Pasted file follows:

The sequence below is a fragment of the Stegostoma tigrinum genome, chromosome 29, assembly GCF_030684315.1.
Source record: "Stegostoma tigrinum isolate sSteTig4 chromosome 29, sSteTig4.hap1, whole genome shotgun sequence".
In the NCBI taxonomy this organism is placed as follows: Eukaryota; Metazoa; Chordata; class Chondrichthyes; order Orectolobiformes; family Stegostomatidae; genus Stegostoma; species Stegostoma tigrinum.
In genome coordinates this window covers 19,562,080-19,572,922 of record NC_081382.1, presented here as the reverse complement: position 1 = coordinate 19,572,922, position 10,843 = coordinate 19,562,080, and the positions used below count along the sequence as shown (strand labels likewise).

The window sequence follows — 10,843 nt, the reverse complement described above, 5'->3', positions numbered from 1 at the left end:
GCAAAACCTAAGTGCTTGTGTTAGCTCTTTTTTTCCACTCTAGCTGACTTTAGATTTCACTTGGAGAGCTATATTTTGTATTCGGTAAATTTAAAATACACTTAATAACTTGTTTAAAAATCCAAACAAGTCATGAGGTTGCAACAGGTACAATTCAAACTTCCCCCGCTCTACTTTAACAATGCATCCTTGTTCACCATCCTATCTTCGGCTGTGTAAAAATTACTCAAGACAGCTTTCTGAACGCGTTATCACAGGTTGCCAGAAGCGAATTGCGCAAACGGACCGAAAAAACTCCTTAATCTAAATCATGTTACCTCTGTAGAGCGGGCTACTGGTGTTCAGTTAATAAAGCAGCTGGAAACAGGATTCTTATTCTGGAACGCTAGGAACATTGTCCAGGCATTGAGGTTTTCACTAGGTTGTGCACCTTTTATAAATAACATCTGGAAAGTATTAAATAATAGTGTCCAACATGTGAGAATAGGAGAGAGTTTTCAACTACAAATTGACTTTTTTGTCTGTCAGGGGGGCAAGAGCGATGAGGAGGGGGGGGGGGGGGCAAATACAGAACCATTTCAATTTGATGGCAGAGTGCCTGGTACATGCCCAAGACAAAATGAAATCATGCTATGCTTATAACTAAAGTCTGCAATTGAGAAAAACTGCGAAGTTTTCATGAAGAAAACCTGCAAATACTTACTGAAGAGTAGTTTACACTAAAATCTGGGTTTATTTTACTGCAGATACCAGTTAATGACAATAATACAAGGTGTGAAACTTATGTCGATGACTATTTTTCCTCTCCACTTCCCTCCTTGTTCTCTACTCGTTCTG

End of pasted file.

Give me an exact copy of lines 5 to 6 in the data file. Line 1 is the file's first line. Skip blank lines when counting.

The window sequence follows — 10,843 nt, the reverse complement described above, 5'->3', positions numbered from 1 at the left end:
GCAAAACCTAAGTGCTTGTGTTAGCTCTTTTTTTCCACTCTAGCTGACTTTAGATTTCACTTGGAGAGCTATATTTTGTATTCGGTAAATTTAAAATACACTTAATAACTTGTTTAAAAATCCAAACAAGTCATGAGGTTGCAACAGGTACAATTCAAACTTCCCCCGCTCTACTTTAACAATGCATCCTTGTTCACCATCCTATCTTCGGCTGTGTAAAAATTACTCAAGACAGCTTTCTGAACGCGTTATCACAGGTTGCCAGAAGCGAATTGCGCAAACGGACCGAAAAAACTCCTTAATCTAAATCATGTTACCTCTGTAGAGCGGGCTACTGGTGTTCAGTTAATAAAGCAGCTGGAAACAGGATTCTTATTCTGGAACGCTAGGAACATTGTCCAGGCATTGAGGTTTTCACTAGGTTGTGCACCTTTTATAAATAACATCTGGAAAGTATTAAATAATAGTGTCCAACATGTGAGAATAGGAGAGAGTTTTCAACTACAAATTGACTTTTTTGTCTGTCAGGGGGGCAAGAGCGATGAGGAGGGGGGGGGGGGGGCAAATACAGAACCATTTCAATTTGATGGCAGAGTGCCTGGTACATGCCCAAGACAAAATGAAATCATGCTATGCTTATAACTAAAGTCTGCAATTGAGAAAAACTGCGAAGTTTTCATGAAGAAAACCTGCAAATACTTACTGAAGAGTAGTTTACACTAAAATCTGGGTTTATTTTACTGCAGATACCAGTTAATGACAATAATACAAGGTGTGAAACTTATGTCGATGACTATTTTTCCTCTCCACTTCCCTCCTTGTTCTCTACTCGTTCTG